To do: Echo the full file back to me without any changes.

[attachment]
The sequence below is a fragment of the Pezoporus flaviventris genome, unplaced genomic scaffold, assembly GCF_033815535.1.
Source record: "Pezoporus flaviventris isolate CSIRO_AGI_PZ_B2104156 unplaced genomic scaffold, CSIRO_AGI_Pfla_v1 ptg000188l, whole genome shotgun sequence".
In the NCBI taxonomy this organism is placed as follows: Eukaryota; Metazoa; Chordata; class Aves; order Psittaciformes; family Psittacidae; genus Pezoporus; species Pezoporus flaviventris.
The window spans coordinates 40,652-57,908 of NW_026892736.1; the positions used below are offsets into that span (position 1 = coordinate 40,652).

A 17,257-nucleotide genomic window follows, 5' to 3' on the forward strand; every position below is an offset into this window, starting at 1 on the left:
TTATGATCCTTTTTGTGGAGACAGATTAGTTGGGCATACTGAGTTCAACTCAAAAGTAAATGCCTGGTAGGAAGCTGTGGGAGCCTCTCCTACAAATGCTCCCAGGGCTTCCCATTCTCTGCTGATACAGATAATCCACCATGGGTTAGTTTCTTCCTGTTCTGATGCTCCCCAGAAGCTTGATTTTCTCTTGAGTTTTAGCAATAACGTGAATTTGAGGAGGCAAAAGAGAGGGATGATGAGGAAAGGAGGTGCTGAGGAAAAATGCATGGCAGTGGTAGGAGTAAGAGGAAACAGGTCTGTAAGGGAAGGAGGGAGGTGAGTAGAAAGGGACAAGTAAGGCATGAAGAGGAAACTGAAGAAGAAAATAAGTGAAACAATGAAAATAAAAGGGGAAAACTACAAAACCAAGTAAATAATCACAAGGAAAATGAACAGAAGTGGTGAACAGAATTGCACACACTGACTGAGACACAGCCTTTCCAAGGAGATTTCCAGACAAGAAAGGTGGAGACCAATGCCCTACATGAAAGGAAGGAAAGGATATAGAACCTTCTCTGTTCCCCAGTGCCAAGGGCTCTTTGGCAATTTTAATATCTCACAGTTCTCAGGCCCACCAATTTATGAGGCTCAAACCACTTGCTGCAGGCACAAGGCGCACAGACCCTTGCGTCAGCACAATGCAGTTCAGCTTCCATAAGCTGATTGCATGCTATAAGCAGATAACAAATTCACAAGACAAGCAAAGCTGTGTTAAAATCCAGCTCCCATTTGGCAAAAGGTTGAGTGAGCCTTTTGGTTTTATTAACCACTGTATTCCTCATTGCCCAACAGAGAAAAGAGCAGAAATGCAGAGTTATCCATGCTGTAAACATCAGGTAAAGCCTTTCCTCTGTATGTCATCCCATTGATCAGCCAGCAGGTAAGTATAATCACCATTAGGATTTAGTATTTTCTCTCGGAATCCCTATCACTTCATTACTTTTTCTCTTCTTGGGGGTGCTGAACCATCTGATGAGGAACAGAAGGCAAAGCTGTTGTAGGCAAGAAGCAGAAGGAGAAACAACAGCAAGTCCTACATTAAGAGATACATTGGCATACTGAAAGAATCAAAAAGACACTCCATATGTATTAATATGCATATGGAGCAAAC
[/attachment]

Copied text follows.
The sequence below is a fragment of the Pezoporus flaviventris genome, unplaced genomic scaffold, assembly GCF_033815535.1.
Source record: "Pezoporus flaviventris isolate CSIRO_AGI_PZ_B2104156 unplaced genomic scaffold, CSIRO_AGI_Pfla_v1 ptg000188l, whole genome shotgun sequence".
In the NCBI taxonomy this organism is placed as follows: Eukaryota; Metazoa; Chordata; class Aves; order Psittaciformes; family Psittacidae; genus Pezoporus; species Pezoporus flaviventris.
The window spans coordinates 40,652-57,908 of NW_026892736.1; the positions used below are offsets into that span (position 1 = coordinate 40,652).

A 17,257-nucleotide genomic window follows, 5' to 3' on the forward strand; every position below is an offset into this window, starting at 1 on the left:
TTATGATCCTTTTTGTGGAGACAGATTAGTTGGGCATACTGAGTTCAACTCAAAAGTAAATGCCTGGTAGGAAGCTGTGGGAGCCTCTCCTACAAATGCTCCCAGGGCTTCCCATTCTCTGCTGATACAGATAATCCACCATGGGTTAGTTTCTTCCTGTTCTGATGCTCCCCAGAAGCTTGATTTTCTCTTGAGTTTTAGCAATAACGTGAATTTGAGGAGGCAAAAGAGAGGGATGATGAGGAAAGGAGGTGCTGAGGAAAAATGCATGGCAGTGGTAGGAGTAAGAGGAAACAGGTCTGTAAGGGAAGGAGGGAGGTGAGTAGAAAGGGACAAGTAAGGCATGAAGAGGAAACTGAAGAAGAAAATAAGTGAAACAATGAAAATAAAAGGGGAAAACTACAAAACCAAGTAAATAATCACAAGGAAAATGAACAGAAGTGGTGAACAGAATTGCACACACTGACTGAGACACAGCCTTTCCAAGGAGATTTCCAGACAAGAAAGGTGGAGACCAATGCCCTACATGAAAGGAAGGAAAGGATATAGAACCTTCTCTGTTCCCCAGTGCCAAGGGCTCTTTGGCAATTTTAATATCTCACAGTTCTCAGGCCCACCAATTTATGAGGCTCAAACCACTTGCTGCAGGCACAAGGCGCACAGACCCTTGCGTCAGCACAATGCAGTTCAGCTTCCATAAGCTGATTGCATGCTATAAGCAGATAACAAATTCACAAGACAAGCAAAGCTGTGTTAAAATCCAGCTCCCATTTGGCAAAAGGTTGAGTGAGCCTTTTGGTTTTATTAACCACTGTATTCCTCATTGCCCAACAGAGAAAAGAGCAGAAATGCAGAGTTATCCATGCTGTAAACATCAGGTAAAGCCTTTCCTCTGTATGTCATCCCATTGATCAGCCAGCAGGTAAGTATAATCACCATTAGGATTTAGTATTTTCTCTCGGAATCCCTATCACTTCATTACTTTTTCTCTTCTTGGGGGTGCTGAACCATCTGATGAGGAACAGAAGGCAAAGCTGTTGTAGGCAAGAAGCAGAAGGAGAAACAACAGCAAGTCCTACATTAAGAGATACATTGGCATACTGAAAGAATCAAAAAGACACTCCATATGTATTAATATGCATATGGAGCAAAC